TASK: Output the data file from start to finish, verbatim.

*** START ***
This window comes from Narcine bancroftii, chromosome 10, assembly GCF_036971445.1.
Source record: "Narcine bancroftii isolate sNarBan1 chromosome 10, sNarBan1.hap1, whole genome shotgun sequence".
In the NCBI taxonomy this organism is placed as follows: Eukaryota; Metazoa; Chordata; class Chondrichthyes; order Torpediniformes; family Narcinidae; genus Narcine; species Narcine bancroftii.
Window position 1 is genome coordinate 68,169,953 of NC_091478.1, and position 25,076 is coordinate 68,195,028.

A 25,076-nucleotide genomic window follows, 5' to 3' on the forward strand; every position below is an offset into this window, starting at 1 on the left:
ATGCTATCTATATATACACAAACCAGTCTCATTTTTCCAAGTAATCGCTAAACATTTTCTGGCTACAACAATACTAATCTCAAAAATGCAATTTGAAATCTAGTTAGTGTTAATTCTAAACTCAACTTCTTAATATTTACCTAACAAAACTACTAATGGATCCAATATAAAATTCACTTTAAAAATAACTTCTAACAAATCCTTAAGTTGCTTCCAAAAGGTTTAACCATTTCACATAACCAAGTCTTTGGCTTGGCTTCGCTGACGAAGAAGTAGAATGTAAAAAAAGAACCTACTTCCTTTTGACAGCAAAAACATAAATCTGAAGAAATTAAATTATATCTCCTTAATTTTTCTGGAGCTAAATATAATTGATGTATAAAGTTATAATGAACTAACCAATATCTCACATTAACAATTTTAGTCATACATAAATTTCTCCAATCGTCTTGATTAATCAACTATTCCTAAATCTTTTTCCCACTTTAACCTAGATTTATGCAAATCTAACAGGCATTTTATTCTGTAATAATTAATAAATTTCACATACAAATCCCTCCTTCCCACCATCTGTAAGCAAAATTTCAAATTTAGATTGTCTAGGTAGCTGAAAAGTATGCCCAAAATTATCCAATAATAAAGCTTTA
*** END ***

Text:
This window comes from Narcine bancroftii, chromosome 10, assembly GCF_036971445.1.
Source record: "Narcine bancroftii isolate sNarBan1 chromosome 10, sNarBan1.hap1, whole genome shotgun sequence".
In the NCBI taxonomy this organism is placed as follows: Eukaryota; Metazoa; Chordata; class Chondrichthyes; order Torpediniformes; family Narcinidae; genus Narcine; species Narcine bancroftii.
Window position 1 is genome coordinate 68,169,953 of NC_091478.1, and position 25,076 is coordinate 68,195,028.

A 25,076-nucleotide genomic window follows, 5' to 3' on the forward strand; every position below is an offset into this window, starting at 1 on the left:
ATGCTATCTATATATACACAAACCAGTCTCATTTTTCCAAGTAATCGCTAAACATTTTCTGGCTACAACAATACTAATCTCAAAAATGCAATTTGAAATCTAGTTAGTGTTAATTCTAAACTCAACTTCTTAATATTTACCTAACAAAACTACTAATGGATCCAATATAAAATTCACTTTAAAAATAACTTCTAACAAATCCTTAAGTTGCTTCCAAAAGGTTTAACCATTTCACATAACCAAGTCTTTGGCTTGGCTTCGCTGACGAAGAAGTAGAATGTAAAAAAAGAACCTACTTCCTTTTGACAGCAAAAACATAAATCTGAAGAAATTAAATTATATCTCCTTAATTTTTCTGGAGCTAAATATAATTGATGTATAAAGTTATAATGAACTAACCAATATCTCACATTAACAATTTTAGTCATACATAAATTTCTCCAATCGTCTTGATTAATCAACTATTCCTAAATCTTTTTCCCACTTTAACCTAGATTTATGCAAATCTAACAGGCATTTTATTCTGTAATAATTAATAAATTTCACATACAAATCCCTCCTTCCCACCATCTGTAAGCAAAATTTCAAATTTAGATTGTCTAGGTAGCTGAAAAGTATGCCCAAAATTATCCAATAATAAAGCTTTA